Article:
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againſt arms attend baſe bear Behold beneath blood brave cauſe chief command CORIOLANUS DARAXA daughter dear death demand dread duty EDWARD ELEONORA eyes faith fate father fear feel firſt fortune foul friendſhip GALESUS give glory GLOSTER gods hand happy hear heart heaven honour hope human juſt juſtice kind king laſt LAURA leave light live look lord mankind Marcius means moſt mother muſt nature never noble o'er OFFICER once OSMOND paſſion peace pride prince princeſs protection rage reaſon Roman Rome SCENE ſee Selim ſhall ſhe ſhould SIFFREDI SIGISMUNDA ſome ſoul ſtate ſtill ſuch TANCRED tears tell tender THEALD thee theſe thoſe thou thought thro throne truth TULLUS tyrant VETURIA virtue voice Volſcian VOLUSIUS whoſe woes wretch
Page 144 - Ah, that was not from virtue ! — Had, my father, That been his aim, I yield to what you say ; " 'Tis powerful truth, unanswerable reason.
Page 195 - My care would only more inflame his rage. Behold the fatal work of my dark hand, That by rude force the passions would command, That ruthless sought to root them from the breast ; They may be rul'd, but will not be opprest.
Page 114 - Here summoned to the palace, meet already, To pay their homage, and confirm the will. On a few moments hangs the public fate, On a few...
Page 105 - Thence issue speedy orders to convene, This day ere noon, the senate; where those barons, Who now are in Palermo, will attend. To pay their ready homage to their king, Their rightful king, who claims his native crown. And will not be a king by deeds and parchments.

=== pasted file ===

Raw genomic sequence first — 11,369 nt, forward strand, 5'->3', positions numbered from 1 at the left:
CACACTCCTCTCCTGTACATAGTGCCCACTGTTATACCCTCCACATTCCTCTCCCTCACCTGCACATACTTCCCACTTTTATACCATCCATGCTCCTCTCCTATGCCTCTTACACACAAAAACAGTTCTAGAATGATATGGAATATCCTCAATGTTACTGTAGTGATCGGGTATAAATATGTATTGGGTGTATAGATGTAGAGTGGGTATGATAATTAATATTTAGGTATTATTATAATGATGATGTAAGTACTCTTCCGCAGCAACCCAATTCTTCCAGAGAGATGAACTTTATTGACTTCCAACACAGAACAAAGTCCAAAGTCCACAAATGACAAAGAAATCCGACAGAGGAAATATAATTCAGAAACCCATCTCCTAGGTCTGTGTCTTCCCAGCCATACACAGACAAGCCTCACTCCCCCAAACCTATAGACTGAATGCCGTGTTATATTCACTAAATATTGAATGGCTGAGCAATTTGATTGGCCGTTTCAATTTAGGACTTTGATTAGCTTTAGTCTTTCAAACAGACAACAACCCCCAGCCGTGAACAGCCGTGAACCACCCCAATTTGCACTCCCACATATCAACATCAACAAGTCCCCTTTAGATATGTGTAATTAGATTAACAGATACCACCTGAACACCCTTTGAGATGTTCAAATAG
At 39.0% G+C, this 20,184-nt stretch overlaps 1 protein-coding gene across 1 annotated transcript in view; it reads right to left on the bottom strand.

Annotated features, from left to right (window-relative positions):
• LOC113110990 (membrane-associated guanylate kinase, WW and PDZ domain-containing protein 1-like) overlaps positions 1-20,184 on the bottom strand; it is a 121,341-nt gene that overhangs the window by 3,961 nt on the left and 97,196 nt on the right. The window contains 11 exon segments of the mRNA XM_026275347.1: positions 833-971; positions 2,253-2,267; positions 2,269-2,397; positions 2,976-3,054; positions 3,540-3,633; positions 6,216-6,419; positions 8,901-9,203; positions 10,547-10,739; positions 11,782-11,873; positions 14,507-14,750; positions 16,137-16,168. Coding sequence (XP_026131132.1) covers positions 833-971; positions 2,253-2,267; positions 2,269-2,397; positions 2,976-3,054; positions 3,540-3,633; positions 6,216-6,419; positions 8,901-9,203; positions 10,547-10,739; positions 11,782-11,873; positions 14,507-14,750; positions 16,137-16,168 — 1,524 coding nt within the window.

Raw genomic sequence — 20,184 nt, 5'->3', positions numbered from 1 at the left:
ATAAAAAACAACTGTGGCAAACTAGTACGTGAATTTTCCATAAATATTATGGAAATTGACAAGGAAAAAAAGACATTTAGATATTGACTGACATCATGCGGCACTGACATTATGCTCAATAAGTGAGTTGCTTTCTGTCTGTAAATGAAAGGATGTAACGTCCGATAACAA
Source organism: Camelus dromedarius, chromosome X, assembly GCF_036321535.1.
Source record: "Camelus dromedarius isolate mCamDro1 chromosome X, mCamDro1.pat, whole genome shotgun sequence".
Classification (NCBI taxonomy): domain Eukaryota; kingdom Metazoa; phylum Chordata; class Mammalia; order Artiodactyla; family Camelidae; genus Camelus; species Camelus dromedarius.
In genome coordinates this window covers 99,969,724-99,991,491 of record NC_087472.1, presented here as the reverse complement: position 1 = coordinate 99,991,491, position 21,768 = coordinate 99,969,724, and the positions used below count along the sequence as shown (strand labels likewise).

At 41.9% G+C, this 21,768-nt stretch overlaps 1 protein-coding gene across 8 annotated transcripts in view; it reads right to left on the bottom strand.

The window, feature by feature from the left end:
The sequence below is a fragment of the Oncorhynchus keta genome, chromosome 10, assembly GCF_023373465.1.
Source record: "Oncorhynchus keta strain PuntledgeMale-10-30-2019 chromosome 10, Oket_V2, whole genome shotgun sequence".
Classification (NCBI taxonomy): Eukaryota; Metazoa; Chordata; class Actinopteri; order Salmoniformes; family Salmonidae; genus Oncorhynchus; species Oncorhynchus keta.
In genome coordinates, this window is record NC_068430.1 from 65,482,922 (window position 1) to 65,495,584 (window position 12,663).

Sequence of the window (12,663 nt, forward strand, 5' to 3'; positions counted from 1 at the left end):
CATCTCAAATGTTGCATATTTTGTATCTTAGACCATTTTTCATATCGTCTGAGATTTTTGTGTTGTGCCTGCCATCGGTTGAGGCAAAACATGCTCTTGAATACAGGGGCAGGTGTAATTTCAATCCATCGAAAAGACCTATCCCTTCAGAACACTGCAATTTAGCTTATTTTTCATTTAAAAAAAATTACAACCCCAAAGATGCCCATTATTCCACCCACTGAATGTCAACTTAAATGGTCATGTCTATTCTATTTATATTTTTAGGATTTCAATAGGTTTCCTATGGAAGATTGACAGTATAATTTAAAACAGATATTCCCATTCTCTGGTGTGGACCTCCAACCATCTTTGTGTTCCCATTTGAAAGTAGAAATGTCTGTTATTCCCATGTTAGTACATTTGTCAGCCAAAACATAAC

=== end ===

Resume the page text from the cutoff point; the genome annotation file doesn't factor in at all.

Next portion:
Page 95 - ... Tis true. But at his years Death gives, short notice — Drooping nature then, Without a gust of pain to shake it, falls. His death, my daughter, was that happy period Which few attain. The duties of his day Were all discharg'd, " and gratefully enjoy'd
Page 110 - But, ah ! the hearts of kings are not their own. There. is a haughty duty, that subjects them To chains of state, to wed the public welfare, And not indulge the tender, private virtues.
Page 275 - Thou speak'st the truth : it had not. O, for that time again ! propitious gods, If you will bless me, grant it ! Know, for that, For that dear purpose, I have now propos'd Thou shouldst return : I pray thee, Marcius, do it ; And we shall meet again on nobler terms.
Page 168 - My lord Siffredi, -Spare thy rebuke. The duties of my station Are not to me unknown. But thou, old man...